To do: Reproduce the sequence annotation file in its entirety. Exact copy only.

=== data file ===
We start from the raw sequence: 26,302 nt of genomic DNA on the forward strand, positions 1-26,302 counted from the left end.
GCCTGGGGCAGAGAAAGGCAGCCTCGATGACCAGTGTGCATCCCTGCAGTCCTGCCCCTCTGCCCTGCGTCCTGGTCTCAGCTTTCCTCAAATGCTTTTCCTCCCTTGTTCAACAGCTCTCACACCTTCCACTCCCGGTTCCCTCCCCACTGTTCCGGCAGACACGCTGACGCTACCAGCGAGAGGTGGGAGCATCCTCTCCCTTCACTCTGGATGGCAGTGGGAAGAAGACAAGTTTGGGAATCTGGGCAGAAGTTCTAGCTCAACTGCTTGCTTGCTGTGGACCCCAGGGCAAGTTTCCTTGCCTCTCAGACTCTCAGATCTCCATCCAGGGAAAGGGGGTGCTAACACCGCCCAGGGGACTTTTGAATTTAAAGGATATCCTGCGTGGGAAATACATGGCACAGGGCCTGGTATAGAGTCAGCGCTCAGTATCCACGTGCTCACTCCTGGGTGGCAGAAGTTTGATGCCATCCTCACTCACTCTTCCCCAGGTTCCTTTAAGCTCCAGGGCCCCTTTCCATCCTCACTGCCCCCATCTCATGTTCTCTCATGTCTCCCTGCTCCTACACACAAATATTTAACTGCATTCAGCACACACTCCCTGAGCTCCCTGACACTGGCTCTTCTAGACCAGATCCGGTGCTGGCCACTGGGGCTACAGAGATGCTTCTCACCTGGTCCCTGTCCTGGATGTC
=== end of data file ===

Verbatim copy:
We start from the raw sequence: 26,302 nt of genomic DNA on the forward strand, positions 1-26,302 counted from the left end.
GCCTGGGGCAGAGAAAGGCAGCCTCGATGACCAGTGTGCATCCCTGCAGTCCTGCCCCTCTGCCCTGCGTCCTGGTCTCAGCTTTCCTCAAATGCTTTTCCTCCCTTGTTCAACAGCTCTCACACCTTCCACTCCCGGTTCCCTCCCCACTGTTCCGGCAGACACGCTGACGCTACCAGCGAGAGGTGGGAGCATCCTCTCCCTTCACTCTGGATGGCAGTGGGAAGAAGACAAGTTTGGGAATCTGGGCAGAAGTTCTAGCTCAACTGCTTGCTTGCTGTGGACCCCAGGGCAAGTTTCCTTGCCTCTCAGACTCTCAGATCTCCATCCAGGGAAAGGGGGTGCTAACACCGCCCAGGGGACTTTTGAATTTAAAGGATATCCTGCGTGGGAAATACATGGCACAGGGCCTGGTATAGAGTCAGCGCTCAGTATCCACGTGCTCACTCCTGGGTGGCAGAAGTTTGATGCCATCCTCACTCACTCTTCCCCAGGTTCCTTTAAGCTCCAGGGCCCCTTTCCATCCTCACTGCCCCCATCTCATGTTCTCTCATGTCTCCCTGCTCCTACACACAAATATTTAACTGCATTCAGCACACACTCCCTGAGCTCCCTGACACTGGCTCTTCTAGACCAGATCCGGTGCTGGCCACTGGGGCTACAGAGATGCTTCTCACCTGGTCCCTGTCCTGGATGTC